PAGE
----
Webster defines gift as "something given to show friendship, affection, support, etc." Using this definition, it seems logical to give gifts only to people we love, not to those who hurt or abuse us. Yet Scripture clearly tells us to offer one of the greatest possible gifts—forgiveness—to those who mistreat us.
To forgive means "to give up all claims to punish or exact a penalty for an offense." No strings or conditions can be attached, or else it ceases to be a pardon. Ephesians 2:8-9 expands on this by contrasting the gift of salvation with works. Neither salvation nor forgiveness can be earned; both must be freely given. God granted us forgiveness, which we did not deserve and could not earn. And in much the same way, we are to release every offender from any form of penalty.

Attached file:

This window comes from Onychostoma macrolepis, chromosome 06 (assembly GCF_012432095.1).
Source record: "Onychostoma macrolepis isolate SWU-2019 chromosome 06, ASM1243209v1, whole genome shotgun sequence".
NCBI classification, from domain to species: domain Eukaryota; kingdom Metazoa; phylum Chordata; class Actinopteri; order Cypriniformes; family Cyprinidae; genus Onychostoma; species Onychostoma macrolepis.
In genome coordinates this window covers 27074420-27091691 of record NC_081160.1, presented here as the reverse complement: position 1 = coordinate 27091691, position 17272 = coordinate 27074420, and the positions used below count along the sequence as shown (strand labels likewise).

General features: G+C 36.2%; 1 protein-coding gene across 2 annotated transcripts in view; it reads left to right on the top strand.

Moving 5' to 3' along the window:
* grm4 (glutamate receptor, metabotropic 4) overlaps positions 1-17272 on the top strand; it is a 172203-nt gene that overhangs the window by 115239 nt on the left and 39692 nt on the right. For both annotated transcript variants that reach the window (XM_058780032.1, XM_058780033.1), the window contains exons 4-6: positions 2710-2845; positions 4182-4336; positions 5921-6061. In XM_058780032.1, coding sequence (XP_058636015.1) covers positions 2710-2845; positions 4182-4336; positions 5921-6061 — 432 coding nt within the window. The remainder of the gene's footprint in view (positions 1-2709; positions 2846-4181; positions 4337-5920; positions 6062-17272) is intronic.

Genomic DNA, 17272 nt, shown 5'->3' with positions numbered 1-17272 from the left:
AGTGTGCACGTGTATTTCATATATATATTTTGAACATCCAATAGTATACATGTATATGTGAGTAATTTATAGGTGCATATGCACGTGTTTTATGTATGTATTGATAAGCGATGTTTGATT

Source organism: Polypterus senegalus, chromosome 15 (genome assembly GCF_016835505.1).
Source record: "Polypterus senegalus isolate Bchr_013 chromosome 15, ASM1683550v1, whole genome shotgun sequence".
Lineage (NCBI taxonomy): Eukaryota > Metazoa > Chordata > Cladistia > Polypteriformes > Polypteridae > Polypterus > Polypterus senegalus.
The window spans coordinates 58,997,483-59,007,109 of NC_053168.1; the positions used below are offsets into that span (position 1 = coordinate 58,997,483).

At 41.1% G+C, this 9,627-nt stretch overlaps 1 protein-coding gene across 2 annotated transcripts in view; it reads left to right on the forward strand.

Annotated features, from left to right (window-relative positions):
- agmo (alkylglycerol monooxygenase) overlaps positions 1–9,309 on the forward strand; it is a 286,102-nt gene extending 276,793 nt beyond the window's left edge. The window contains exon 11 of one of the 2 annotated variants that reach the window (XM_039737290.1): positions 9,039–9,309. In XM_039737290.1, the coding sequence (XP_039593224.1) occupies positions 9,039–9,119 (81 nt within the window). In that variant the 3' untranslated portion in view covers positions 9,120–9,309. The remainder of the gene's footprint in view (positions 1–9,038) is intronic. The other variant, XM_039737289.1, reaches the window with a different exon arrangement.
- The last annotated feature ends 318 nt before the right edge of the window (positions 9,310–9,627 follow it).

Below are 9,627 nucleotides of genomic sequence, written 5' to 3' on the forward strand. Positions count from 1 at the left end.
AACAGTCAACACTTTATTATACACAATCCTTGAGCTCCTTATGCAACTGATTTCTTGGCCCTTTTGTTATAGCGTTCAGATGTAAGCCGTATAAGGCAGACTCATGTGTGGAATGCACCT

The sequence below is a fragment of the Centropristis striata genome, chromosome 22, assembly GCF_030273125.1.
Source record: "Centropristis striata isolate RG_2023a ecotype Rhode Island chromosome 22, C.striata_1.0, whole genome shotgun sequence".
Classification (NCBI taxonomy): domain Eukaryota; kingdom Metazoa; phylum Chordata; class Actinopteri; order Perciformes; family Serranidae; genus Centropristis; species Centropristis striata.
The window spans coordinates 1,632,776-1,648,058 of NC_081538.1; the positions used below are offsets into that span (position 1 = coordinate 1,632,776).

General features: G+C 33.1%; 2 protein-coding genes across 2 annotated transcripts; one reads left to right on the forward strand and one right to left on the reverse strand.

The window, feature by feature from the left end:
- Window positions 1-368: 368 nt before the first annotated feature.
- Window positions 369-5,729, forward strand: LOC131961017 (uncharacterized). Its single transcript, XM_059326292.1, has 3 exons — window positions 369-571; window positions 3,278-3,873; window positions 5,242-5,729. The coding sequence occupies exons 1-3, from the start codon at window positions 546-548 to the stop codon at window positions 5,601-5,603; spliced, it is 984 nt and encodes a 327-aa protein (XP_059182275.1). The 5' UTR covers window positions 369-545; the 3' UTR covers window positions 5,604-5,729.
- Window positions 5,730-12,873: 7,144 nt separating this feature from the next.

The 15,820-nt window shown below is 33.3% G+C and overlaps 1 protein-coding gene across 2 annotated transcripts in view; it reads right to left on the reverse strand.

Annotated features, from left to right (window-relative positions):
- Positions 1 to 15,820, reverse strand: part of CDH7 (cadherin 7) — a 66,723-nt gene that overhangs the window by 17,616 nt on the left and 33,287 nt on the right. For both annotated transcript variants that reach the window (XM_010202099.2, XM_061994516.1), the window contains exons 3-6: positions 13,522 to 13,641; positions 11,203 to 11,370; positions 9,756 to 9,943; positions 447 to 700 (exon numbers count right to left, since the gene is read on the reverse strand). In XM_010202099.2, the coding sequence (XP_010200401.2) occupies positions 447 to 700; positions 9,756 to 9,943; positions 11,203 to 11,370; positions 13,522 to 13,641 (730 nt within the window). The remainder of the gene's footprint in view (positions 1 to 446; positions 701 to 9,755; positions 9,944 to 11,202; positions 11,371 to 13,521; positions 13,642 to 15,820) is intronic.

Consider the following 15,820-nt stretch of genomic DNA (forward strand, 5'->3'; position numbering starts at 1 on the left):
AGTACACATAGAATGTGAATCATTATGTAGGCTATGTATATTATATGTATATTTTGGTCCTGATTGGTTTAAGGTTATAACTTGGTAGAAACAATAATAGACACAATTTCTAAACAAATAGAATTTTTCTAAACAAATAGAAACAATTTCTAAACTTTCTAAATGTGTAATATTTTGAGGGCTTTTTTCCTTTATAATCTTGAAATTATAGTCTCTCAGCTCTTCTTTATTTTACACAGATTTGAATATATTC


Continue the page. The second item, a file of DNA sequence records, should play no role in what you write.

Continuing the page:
Unforgiveness is emotional bondage that consumes minds with memories of offenses, distorts emotions with revenge, and fills hearts with churning unrest. Its tentacles reach deep into the soul, affecting both spiritual and physical health. But the one who chooses to put on love and offer forgiveness is ready to receive the peace of Christ. Let God's Word help you release hurt and anger into His caring hands—then watch as vengeful thoughts are transformed into praise and gratitude to the Lord.
Thankfully, the gift of pardon is not something we have to manufacture in ourselves. This present is wrapped in the love of God and tied with the red ribbon of Christ's sacrifice. It is freely given to us by the Savior, and our job is simply to pass it on to others.
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